The nFET and pFET nanowire junctions perform switch operations, controlled by the signal level placed on gate wires, that can either enable or disable source/drain wires. An enabled source/drain wire allows current to flow beyond the nFET or pFET nanowire junction, while current does not flow beyond the nFET or pFET nanowire junction when the source/drain wire is disabled. However, nFETs and pFETs exhibit opposite behavior based on the signal level applied to the gate wires. In the case of the nFET, shown in FIG. 4D, a relatively low signal on the gate nanowire 402 causes the nFET to disable source/drain nanowire 404, while a relatively high signal on gate nanowire 402 causes the nFET to enable source/drain nanowire 404. By contrast, in the case of the pFET shown in FIG. 4E, a relatively low signal on gate nanowire 406 causes the pFET to enable source/drain nanowire 408, and a relatively high signal on gate nanowire 406 causes the pFET to disable source/drain nanowire 408. Note that a nanowire junction may also be configured as an insulator, essentially interrupting conduction at the nanowire junction with respect to both overlapping nanowires.

Thus, as discussed above with reference to FIGS. 1-4, a two-dimensional nanowire crossbar may be fabricated and then configured as a network of electrical components. Note also that a nanowire junction, although shown in FIGS. 4A-4F to comprise the nanowire junction of two single nanowires, may also comprise a number of nanowire junctions between a number of nanowires in a first layer of a nanowire crossbar that together comprise a single conductive element and the nanowires in a second nanowire layer that together comprise a second conductive element.

Certain types of nanowire junctions have configurable electrical resistances. When certain types of molecules are used for nanowire junctions, the initially relatively high resistances of the nanowire junctions may be lowered by applying relatively large positive voltages to the nanowire junctions. The resistances of the nanowire junctions may be a function of the magnitudes of the highest voltages applied to the nanowire junction. By applying higher and higher positive voltages to a nanowire junction, the resistance of the nanowire junction may be made lower and lower. A relatively low resistivity state achieved by application of a positive voltage may be reversed by applying a sufficiently high, negative voltage. Thus, not only is the electrical resistance of a nanowire junction configurable, the electrical resistance may also be reconfigurable, depending on the type of molecules forming the nanowire junction.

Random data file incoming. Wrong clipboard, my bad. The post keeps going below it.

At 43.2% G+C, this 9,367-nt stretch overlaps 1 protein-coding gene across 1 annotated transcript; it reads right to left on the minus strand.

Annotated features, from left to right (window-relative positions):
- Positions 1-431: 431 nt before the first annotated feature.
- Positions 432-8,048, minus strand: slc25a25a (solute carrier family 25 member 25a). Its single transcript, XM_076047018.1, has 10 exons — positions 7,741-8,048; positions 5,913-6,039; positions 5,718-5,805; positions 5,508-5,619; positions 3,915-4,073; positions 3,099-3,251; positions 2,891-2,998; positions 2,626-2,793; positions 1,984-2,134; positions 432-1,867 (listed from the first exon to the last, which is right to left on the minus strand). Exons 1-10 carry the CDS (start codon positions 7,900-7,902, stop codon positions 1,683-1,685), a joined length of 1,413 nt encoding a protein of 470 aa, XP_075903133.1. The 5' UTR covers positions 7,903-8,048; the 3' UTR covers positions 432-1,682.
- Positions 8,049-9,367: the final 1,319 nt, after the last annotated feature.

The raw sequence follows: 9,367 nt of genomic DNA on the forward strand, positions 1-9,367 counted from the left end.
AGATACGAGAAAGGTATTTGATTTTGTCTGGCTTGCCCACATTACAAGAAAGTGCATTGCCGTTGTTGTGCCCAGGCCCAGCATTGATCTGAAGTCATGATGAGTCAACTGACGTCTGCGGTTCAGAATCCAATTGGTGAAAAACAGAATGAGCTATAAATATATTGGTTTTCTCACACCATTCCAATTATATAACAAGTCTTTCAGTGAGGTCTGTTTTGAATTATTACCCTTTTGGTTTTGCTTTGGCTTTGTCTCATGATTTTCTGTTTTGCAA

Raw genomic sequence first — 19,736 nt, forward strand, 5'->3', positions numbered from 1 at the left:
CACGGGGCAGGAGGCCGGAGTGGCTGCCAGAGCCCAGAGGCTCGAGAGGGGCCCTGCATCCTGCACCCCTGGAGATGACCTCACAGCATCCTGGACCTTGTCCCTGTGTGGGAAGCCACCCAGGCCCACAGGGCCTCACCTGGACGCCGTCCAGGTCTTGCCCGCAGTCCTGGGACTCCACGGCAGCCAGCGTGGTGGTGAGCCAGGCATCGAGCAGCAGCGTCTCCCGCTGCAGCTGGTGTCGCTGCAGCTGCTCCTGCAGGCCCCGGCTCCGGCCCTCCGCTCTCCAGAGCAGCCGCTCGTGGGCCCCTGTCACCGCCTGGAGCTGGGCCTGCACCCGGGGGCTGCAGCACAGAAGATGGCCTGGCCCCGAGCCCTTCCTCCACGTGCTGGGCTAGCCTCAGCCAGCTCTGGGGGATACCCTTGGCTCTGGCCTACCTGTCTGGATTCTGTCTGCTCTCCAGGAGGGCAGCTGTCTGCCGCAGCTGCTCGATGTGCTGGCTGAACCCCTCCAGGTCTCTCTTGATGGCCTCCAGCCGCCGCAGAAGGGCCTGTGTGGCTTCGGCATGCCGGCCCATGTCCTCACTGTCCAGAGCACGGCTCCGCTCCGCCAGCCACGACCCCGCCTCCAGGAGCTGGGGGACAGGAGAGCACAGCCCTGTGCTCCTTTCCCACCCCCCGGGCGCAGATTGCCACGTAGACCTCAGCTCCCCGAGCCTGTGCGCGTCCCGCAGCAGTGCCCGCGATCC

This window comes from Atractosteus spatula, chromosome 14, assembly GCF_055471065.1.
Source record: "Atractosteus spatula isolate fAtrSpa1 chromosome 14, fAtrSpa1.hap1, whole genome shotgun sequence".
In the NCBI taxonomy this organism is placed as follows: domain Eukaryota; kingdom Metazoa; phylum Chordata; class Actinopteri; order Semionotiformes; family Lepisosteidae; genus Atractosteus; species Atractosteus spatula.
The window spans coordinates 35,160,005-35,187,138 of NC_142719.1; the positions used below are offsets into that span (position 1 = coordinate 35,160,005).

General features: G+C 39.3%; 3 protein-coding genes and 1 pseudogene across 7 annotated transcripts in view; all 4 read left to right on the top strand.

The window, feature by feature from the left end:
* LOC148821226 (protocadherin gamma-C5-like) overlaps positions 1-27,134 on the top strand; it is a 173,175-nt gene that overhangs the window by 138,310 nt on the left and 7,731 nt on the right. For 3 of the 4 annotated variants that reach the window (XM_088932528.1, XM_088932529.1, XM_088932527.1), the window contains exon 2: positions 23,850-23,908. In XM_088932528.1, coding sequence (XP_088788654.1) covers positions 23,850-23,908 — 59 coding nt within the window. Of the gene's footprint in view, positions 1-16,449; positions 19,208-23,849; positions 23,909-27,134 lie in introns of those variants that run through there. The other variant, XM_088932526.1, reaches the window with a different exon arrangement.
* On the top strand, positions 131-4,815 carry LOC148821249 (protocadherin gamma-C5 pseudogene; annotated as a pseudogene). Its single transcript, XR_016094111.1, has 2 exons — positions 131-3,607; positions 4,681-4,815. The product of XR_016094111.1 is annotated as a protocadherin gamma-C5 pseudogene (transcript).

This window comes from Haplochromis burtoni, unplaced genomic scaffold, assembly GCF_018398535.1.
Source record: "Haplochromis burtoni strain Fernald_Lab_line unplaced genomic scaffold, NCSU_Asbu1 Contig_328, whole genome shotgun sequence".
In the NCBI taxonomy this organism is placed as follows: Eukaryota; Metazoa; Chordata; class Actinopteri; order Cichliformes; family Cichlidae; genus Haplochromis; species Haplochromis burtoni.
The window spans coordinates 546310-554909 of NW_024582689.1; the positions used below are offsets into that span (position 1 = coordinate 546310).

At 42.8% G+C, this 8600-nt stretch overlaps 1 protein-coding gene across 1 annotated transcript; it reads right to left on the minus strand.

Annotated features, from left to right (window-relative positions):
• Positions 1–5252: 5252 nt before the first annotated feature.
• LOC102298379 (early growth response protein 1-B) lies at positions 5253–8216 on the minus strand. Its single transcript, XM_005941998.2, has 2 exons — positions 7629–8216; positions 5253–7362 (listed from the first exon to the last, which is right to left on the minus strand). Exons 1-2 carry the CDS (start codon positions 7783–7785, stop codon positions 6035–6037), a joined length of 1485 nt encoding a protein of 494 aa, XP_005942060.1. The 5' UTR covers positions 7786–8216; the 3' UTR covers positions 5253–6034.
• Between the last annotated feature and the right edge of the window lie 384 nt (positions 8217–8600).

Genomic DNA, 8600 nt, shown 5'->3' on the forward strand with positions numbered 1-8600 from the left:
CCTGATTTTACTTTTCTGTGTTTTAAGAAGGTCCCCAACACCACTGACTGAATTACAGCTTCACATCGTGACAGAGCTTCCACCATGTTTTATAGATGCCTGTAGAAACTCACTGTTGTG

Note that the term “signal” refers to a detectable low or high physical quantity, such as voltage and current, that can be input, output, and transmitted through nanowire crossbars. The terms “low” and “high” generally refer to ranges of values. For example, a signal that ranges between no signal and a signal threshold may be called a “low signal,” and any signal above the signal threshold is called a “high signal.” A low signal is represented by the bit value “0,” and a high signal is represented by the bit value “1.”

Overview of Nanowire-Crossbar-Based Logic Arrays, Latch Arrays, and Switch Arrays

Various types of arrays can be implemented by nanowire crossbars. Three commonly implemented types of nanowire-crossbar arrays are employed by the present invention: (1) logic arrays; (2) switch arrays; and (3) latch arrays. Note that, in each of the three commonly implemented types of nanowire-crossbar arrays, one of the layers of wires can be of a scale other than nanoscale, such as microscale or sub-microscale.

Nanowire-crossbar logic arrays commonly implement logic functions, transforming input binary signals to output binary signals according to a logic function that can be expressed as a table of input and corresponding output values. Nanowire-crossbar logic arrays include logic-implementing components, formed at nanowire junctions between overlapping nanowires, that perform logic operations on input signals. Nanowire-crossbar logic arrays commonly employ diodes, pull-up resistors, and pull-down resistors to perform logic operations. It is well known in the art of electronics that passing signals across diodes and resistors can degrade signal strength. Cascading diode-resistor logic can degrade signals to undetectable levels after only a few logic operations. Since signal degradation is cumulative with each diode-resistor logic stage, amplification of degraded signals between diode-resistor logic stages is needed to restore signal integrity. Diode-resistor logic generally cannot be used to store and invert logic states. Sequential logic generally relies on intermediate storage and inversion of logic states, and diode-resistor logic cannot therefore be used to easily and efficiently perform sequential logic.

FIG. 5A illustrates an exemplary logic function. Logic function 500 receives signals A, Ā, B, and C, and outputs a signal that is a specific combination of the input signals. In digital systems, AND gates perform a binary “×” operation on input signals and OR gates perform a binary “+” operation on input signals. AND gate 502 receives two input signals, Ā and B, and outputs signal Ā×B, generally referred to as “ĀB.” Likewise, AND gate 504 receives input signals A and C and outputs signal A C. Next, OR gate 506 receives output signal ĀB from AND gate 502 and output signal A C from AND gate 504 and outputs signal ĀB+A C.